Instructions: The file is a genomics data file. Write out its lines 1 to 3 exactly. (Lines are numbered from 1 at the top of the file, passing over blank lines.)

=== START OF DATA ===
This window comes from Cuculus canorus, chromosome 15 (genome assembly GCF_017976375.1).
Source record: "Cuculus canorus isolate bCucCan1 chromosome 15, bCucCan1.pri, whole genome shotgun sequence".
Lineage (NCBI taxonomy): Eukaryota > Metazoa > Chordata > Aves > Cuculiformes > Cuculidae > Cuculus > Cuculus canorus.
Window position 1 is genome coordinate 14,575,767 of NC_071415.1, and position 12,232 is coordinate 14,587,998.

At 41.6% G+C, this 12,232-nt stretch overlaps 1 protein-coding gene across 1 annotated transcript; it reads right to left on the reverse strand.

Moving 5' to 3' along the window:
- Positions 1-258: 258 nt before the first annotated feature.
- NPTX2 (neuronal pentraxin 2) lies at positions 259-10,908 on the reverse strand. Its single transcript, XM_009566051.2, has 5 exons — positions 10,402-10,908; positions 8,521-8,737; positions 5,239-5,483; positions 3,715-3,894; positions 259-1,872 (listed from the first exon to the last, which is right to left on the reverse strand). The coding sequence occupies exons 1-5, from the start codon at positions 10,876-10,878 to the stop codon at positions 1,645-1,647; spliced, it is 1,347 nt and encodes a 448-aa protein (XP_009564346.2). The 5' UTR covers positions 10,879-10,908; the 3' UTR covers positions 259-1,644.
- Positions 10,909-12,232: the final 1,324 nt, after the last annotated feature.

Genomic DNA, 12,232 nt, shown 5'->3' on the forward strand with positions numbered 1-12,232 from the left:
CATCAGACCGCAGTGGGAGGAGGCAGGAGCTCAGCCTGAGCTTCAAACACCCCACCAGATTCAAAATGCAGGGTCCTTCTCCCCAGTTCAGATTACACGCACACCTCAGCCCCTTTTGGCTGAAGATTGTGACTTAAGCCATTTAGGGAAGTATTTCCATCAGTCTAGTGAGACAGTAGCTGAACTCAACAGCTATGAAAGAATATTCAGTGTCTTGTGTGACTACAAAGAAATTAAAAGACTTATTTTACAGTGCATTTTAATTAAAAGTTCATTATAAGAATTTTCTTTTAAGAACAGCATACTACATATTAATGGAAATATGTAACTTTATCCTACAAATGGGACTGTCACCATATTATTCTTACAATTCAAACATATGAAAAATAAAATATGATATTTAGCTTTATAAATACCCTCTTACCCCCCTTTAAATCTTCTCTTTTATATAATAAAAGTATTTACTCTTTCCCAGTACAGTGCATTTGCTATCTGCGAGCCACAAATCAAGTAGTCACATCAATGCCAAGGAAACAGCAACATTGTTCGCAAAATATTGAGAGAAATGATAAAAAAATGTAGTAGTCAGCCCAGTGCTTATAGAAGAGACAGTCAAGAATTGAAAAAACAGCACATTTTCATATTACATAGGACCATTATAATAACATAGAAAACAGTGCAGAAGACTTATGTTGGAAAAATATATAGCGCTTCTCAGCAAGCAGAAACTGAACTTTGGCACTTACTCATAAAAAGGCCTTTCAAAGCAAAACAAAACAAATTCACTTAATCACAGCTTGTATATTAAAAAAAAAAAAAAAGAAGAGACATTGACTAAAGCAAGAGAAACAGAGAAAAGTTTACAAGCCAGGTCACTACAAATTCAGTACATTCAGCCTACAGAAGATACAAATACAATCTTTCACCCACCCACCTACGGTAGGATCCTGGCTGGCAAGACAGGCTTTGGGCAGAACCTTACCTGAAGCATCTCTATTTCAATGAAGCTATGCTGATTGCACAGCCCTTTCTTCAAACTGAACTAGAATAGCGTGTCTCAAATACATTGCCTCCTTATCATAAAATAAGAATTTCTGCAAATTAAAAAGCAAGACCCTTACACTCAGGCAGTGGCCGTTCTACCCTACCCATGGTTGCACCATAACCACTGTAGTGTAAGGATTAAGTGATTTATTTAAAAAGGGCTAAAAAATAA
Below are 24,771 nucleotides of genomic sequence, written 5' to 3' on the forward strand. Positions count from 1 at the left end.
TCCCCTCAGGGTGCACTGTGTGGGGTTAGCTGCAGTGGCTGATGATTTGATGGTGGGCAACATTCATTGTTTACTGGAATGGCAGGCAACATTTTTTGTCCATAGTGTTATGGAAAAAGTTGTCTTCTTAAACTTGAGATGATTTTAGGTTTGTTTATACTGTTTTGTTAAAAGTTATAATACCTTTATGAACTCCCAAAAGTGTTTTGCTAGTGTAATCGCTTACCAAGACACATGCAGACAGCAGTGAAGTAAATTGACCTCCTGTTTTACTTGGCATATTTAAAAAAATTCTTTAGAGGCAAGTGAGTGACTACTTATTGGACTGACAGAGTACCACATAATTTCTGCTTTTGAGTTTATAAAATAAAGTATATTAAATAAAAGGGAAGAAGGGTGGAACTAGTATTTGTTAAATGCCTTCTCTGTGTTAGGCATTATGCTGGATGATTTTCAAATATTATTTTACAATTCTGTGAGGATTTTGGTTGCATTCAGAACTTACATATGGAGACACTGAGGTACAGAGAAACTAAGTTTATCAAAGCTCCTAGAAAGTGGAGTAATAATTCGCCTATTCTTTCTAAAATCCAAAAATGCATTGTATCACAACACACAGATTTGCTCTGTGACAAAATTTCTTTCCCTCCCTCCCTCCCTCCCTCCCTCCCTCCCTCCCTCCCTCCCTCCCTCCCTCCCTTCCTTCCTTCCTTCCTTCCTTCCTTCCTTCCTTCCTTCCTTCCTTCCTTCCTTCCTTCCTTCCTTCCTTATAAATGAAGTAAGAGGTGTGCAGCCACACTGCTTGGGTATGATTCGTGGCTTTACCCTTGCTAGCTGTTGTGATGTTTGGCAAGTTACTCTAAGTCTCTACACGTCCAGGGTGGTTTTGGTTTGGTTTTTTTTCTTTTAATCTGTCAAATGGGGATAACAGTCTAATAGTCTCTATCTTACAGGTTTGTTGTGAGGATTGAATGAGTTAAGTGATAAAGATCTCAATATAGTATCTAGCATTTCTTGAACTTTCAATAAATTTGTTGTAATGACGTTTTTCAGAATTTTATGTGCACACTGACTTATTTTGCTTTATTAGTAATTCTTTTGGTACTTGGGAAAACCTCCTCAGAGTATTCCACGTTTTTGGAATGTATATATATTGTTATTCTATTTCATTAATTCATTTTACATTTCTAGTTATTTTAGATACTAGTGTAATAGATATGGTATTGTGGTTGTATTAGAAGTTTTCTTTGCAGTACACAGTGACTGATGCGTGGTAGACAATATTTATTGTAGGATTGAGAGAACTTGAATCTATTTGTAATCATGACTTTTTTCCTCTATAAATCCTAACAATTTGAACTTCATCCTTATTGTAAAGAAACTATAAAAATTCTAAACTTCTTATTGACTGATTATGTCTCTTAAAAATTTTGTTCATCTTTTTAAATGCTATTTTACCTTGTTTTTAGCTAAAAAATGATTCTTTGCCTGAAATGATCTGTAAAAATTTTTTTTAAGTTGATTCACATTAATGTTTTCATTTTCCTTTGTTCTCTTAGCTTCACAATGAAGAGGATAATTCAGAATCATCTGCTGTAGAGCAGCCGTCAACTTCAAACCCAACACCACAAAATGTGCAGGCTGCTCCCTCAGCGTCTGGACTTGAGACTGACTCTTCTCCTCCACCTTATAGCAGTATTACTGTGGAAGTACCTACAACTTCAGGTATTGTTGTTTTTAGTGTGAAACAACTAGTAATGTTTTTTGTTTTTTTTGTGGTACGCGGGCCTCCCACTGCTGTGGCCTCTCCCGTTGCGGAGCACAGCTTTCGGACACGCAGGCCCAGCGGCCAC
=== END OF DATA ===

This window comes from Cuculus canorus, chromosome 15 (genome assembly GCF_017976375.1).
Source record: "Cuculus canorus isolate bCucCan1 chromosome 15, bCucCan1.pri, whole genome shotgun sequence".
Lineage (NCBI taxonomy): Eukaryota > Metazoa > Chordata > Aves > Cuculiformes > Cuculidae > Cuculus > Cuculus canorus.